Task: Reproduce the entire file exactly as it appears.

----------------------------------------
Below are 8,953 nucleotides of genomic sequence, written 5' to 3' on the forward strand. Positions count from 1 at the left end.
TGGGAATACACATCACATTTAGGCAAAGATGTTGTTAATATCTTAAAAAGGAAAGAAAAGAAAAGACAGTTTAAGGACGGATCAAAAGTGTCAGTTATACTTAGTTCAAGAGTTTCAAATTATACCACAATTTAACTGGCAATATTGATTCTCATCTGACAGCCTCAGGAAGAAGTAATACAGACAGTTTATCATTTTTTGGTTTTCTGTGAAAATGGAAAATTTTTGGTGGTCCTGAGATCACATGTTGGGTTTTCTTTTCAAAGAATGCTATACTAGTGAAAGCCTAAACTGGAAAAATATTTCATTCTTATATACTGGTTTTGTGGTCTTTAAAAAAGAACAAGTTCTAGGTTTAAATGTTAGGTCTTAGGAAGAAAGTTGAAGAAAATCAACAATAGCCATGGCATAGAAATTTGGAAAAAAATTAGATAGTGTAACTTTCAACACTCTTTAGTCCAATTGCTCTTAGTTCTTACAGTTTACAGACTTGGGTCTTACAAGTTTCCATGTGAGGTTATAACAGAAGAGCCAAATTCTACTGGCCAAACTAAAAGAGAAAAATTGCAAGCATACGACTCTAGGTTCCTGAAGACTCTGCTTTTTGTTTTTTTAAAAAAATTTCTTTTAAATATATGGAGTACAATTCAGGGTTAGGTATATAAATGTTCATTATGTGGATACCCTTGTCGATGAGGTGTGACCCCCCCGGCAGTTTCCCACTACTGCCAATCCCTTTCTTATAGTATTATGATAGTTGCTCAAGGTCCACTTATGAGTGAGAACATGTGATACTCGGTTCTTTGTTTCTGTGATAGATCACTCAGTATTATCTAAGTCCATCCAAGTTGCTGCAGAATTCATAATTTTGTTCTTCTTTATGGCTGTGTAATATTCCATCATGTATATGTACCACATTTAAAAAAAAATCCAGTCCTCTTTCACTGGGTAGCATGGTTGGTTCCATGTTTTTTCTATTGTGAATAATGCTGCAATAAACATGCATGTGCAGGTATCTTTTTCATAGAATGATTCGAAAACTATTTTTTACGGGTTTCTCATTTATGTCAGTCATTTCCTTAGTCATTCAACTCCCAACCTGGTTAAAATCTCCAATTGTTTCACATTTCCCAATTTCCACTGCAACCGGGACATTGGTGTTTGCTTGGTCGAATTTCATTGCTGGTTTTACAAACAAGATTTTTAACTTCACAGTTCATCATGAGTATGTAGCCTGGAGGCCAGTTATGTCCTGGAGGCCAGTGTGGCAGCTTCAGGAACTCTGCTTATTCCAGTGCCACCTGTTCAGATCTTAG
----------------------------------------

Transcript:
Below are 8,953 nucleotides of genomic sequence, written 5' to 3' on the forward strand. Positions count from 1 at the left end.
TGGGAATACACATCACATTTAGGCAAAGATGTTGTTAATATCTTAAAAAGGAAAGAAAAGAAAAGACAGTTTAAGGACGGATCAAAAGTGTCAGTTATACTTAGTTCAAGAGTTTCAAATTATACCACAATTTAACTGGCAATATTGATTCTCATCTGACAGCCTCAGGAAGAAGTAATACAGACAGTTTATCATTTTTTGGTTTTCTGTGAAAATGGAAAATTTTTGGTGGTCCTGAGATCACATGTTGGGTTTTCTTTTCAAAGAATGCTATACTAGTGAAAGCCTAAACTGGAAAAATATTTCATTCTTATATACTGGTTTTGTGGTCTTTAAAAAAGAACAAGTTCTAGGTTTAAATGTTAGGTCTTAGGAAGAAAGTTGAAGAAAATCAACAATAGCCATGGCATAGAAATTTGGAAAAAAATTAGATAGTGTAACTTTCAACACTCTTTAGTCCAATTGCTCTTAGTTCTTACAGTTTACAGACTTGGGTCTTACAAGTTTCCATGTGAGGTTATAACAGAAGAGCCAAATTCTACTGGCCAAACTAAAAGAGAAAAATTGCAAGCATACGACTCTAGGTTCCTGAAGACTCTGCTTTTTGTTTTTTTAAAAAAATTTCTTTTAAATATATGGAGTACAATTCAGGGTTAGGTATATAAATGTTCATTATGTGGATACCCTTGTCGATGAGGTGTGACCCCCCCGGCAGTTTCCCACTACTGCCAATCCCTTTCTTATAGTATTATGATAGTTGCTCAAGGTCCACTTATGAGTGAGAACATGTGATACTCGGTTCTTTGTTTCTGTGATAGATCACTCAGTATTATCTAAGTCCATCCAAGTTGCTGCAGAATTCATAATTTTGTTCTTCTTTATGGCTGTGTAATATTCCATCATGTATATGTACCACATTTAAAAAAAAATCCAGTCCTCTTTCACTGGGTAGCATGGTTGGTTCCATGTTTTTTCTATTGTGAATAATGCTGCAATAAACATGCATGTGCAGGTATCTTTTTCATAGAATGATTCGAAAACTATTTTTTACGGGTTTCTCATTTATGTCAGTCATTTCCTTAGTCATTCAACTCCCAACCTGGTTAAAATCTCCAATTGTTTCACATTTCCCAATTTCCACTGCAACCGGGACATTGGTGTTTGCTTGGTCGAATTTCATTGCTGGTTTTACAAACAAGATTTTTAACTTCACAGTTCATCATGAGTATGTAGCCTGGAGGCCAGTTATGTCCTGGAGGCCAGTGTGGCAGCTTCAGGAACTCTGCTTATTCCAGTGCCACCTGTTCAGATCTTAG